Tagged "tv-source-picture-quality"

April 2023: Streaming TV Picture Quality Comparison - Your Results May Vary

Another round of picture quality comparisons, including DirecTV Stream, YouTube TV, Verizon Fios, Over-The-Air, Peacock, and the ABC app. Also a quick discussion of the DirecTV super-high bitrate myth.

Picture Quality Comparison Hulu Live vs YouTube TV - Scripted Content

A follow up to previous image quality comparisons, this time focused on scripted, cable network content.

Hulu Live TV vs YouTube TV - Bitrate / Picture Quality

In recent months I’ve seen a lot of online posts stating that “YouTube TV streams at a ‘low bitrate’” and as such can never provide acceptable picture quality.Let’s do a quick comparison to determine what the the difference in bitrate is between Hulu Live TV and YouTube TV and if it has any significant effect on picture quality.

Picture Quality Comparison: Super Bowl LVI: NBC 10 Philadelphia - OTA vs Cable vs Streaming

The Super Bowl is considered to be one of the biggest annual sporting events in US. As such, one would expect the Network and local affiliates to pull out all of the stops to deliver the best possible product. Let’s take a look at how NBC 10 Philadelphia did with this and compare image quality across a few different sources (traditional TV and streaming).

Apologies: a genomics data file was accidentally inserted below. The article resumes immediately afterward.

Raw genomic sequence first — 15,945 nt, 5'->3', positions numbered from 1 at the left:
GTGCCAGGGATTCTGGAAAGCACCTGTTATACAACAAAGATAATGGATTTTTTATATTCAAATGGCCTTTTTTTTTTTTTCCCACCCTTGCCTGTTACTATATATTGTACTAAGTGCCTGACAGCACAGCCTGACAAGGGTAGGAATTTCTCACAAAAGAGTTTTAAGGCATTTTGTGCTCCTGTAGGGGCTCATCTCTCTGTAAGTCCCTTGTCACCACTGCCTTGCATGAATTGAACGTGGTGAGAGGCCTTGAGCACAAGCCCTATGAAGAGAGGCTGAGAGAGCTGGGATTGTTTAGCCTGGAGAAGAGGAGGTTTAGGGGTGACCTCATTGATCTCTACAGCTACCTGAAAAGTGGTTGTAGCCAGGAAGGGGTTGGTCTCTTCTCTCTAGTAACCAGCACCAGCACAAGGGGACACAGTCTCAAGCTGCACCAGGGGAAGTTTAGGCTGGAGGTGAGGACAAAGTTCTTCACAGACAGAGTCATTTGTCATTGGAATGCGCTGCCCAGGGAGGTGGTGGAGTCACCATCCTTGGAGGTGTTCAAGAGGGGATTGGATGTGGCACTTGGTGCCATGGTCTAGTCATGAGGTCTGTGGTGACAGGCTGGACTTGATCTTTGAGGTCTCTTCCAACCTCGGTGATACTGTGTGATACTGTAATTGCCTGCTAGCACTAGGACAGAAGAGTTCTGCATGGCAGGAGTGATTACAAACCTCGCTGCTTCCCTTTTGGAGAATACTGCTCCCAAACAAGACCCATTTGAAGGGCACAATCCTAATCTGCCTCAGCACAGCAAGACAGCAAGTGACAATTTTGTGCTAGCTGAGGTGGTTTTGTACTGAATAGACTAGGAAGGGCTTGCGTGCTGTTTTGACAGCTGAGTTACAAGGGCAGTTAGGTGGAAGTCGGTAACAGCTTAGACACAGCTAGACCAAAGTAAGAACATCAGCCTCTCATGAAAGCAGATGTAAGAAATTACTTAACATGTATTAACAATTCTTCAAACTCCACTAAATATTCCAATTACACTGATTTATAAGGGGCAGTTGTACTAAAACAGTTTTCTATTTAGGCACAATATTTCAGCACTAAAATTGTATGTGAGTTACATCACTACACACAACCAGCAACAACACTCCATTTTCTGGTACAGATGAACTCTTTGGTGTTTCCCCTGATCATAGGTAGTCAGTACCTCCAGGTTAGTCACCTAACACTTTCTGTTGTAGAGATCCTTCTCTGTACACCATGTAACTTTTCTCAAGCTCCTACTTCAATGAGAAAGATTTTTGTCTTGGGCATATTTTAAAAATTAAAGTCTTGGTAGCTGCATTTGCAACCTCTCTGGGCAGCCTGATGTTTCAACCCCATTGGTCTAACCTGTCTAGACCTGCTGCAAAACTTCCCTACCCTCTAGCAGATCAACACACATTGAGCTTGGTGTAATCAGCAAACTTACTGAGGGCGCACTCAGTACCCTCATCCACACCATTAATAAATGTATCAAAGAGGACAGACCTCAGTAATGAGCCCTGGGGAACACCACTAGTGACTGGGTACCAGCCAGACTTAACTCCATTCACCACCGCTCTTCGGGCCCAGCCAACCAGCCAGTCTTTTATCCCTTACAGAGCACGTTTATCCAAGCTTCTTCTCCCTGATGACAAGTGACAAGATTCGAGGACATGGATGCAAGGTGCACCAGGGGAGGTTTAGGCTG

Picture Quality Comparison Local News - Cable vs Streaming

It has often been assumed that over-the-air or cable tv sources will offer better image quality when compared to live TV streamed over the Internet, but this isn’t universally true. Especially in recent years since the FCC repurposed TV spectrum for cellular phone service. Here we compare some still frames from a local news broadcast using Verizon Fios and YouTube TV as the source.

Picture Quality Comparison NHL Hockey - Cable vs Streaming

Live sports is one of the primary reasons for purchasing a TV subscription (traditional cable TV or streaming). Considering the costs (thanks, Regional Sports Networks) one might expect that video quality would be top notch, but unfortunately this may not be the case. Surprisingly enough, YouTube TV and ESPN+ may have jumped past traditional TV sources when it comes to image quality.